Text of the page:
Katie Eborall, a mom of two, has come up with a way to not have to say no every time her kids ask to do something outside the home during the coronavirus pandemic.
Eborall, of Leeds, England, created a family bucket list jar with her husband Kevin and their kids Max, 4, and Evia, 2.
When the toddlers ask to do an activity like go to the zoo or go to a friend's house, instead of saying no, Eborall tells Max and Evia to write the activity down on a slip of paper. The paper then goes in the bucket list jar that will be opened when stay-at-home orders in their town are lifted.
The goal, according to Eborall, is to complete all of the activities they have wanted to do during this time they are staying inside to help slow the spread of the new novel coronavirus.
"Because my kids are so young, they don’t really understand what’s going on at the moment," Eborall told "Good Morning America." "All they know is that we’re having to say no to a lot of things that we wouldn’t normally be an issue, so it's quite confusing for them."
"What the jar has helped with is rather than having to say no to them and they get upset and have a tantrum, we say, ‘Yes, that’d be lovely to do one day. We can’t do it today but why don’t you write it down on a post-it note and put it in the jar,'" she said. "Instead of missing all of the things that we can’t do, let’s try not to be too sad about them and let’s try to look forward to the time when we can do them again."
Eborall posted about her family's new practice on Facebook, where it quickly went viral. She has also started a blog to help her keep track of the family's activities and preserve the memory of this unique time in history for her young kids.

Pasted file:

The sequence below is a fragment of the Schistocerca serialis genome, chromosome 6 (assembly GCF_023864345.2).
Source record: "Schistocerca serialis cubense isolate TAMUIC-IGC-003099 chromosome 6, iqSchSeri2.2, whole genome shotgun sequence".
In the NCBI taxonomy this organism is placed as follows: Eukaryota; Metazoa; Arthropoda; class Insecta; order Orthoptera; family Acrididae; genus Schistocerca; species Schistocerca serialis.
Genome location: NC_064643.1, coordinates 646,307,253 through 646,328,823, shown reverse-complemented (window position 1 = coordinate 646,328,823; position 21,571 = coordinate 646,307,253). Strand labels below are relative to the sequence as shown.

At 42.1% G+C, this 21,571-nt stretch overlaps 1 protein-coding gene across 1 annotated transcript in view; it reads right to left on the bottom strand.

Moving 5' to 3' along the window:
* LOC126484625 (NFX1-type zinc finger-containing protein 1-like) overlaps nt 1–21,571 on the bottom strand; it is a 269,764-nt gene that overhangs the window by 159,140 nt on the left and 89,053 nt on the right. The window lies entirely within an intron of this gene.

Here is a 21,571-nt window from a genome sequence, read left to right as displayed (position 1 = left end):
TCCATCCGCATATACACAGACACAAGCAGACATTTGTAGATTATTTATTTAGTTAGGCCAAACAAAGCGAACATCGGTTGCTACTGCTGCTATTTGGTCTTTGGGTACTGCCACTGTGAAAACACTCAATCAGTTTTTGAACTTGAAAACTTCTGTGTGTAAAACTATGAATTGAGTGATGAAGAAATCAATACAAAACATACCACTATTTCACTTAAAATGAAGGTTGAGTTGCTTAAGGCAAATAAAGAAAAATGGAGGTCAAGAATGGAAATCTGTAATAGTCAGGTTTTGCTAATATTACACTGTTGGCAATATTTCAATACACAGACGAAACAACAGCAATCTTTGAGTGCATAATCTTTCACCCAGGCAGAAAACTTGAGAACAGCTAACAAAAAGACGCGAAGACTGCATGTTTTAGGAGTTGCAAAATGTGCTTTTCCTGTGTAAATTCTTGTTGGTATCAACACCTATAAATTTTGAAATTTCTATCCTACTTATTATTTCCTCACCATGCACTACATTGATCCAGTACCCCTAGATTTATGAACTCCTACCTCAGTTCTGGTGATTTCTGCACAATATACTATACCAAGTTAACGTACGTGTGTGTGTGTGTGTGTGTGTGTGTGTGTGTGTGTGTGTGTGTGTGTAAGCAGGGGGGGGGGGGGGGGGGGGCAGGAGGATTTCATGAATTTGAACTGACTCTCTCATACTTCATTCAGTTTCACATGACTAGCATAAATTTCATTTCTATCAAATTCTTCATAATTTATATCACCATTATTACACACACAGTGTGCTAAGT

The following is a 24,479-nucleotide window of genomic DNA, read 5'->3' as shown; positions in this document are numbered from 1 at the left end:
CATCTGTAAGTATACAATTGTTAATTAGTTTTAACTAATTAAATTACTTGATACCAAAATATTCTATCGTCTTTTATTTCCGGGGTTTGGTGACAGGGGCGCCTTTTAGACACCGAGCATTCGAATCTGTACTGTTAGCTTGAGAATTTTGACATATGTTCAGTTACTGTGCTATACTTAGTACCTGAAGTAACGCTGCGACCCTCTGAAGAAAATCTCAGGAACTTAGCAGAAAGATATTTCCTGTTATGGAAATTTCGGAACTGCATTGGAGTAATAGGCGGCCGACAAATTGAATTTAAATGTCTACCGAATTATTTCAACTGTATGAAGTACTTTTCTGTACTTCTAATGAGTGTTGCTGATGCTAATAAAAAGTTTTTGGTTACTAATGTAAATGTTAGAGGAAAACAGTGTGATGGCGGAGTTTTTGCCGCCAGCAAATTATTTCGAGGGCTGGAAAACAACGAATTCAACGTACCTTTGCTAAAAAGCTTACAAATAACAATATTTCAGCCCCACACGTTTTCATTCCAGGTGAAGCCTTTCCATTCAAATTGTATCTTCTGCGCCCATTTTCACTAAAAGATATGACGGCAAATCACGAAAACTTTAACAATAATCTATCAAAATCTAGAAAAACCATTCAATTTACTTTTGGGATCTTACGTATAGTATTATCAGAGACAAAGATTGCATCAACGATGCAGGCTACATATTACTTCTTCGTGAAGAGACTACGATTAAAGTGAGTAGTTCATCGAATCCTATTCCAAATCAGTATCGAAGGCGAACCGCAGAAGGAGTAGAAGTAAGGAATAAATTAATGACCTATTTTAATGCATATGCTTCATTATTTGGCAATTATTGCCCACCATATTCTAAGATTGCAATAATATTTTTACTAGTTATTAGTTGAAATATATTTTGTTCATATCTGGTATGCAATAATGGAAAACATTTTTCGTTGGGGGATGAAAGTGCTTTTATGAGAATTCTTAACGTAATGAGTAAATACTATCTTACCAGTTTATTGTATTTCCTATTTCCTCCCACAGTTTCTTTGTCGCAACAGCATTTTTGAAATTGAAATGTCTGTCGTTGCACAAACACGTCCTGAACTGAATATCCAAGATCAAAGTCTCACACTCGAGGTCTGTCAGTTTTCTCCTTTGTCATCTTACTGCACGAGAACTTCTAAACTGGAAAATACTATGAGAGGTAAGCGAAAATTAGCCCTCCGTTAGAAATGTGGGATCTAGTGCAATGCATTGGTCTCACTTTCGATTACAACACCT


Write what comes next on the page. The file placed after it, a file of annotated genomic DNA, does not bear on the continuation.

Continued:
"I don’t want to forget those things that pop into my head during this period," she said. "The danger is we get back to normal life at the end of this and then you just kind of go back to what life was like before. It’d be nice to think we could actually take something positive away from this."
Eborall said her family's jar was at first full of "things you take for granted" in life, like going to the park and going to see their grandparents, but has expanded into much more.
"It's grown into some of the big things we’d hoped to do in the next few months that we’re not going to be able to do anymore and some things that we always say we’re going to do but never get around to," she said. "It’s a way of not just appreciating all of the simple things in life at the end of this, but kind of committing to doing the things we always say we’re going to do and to making the most of life."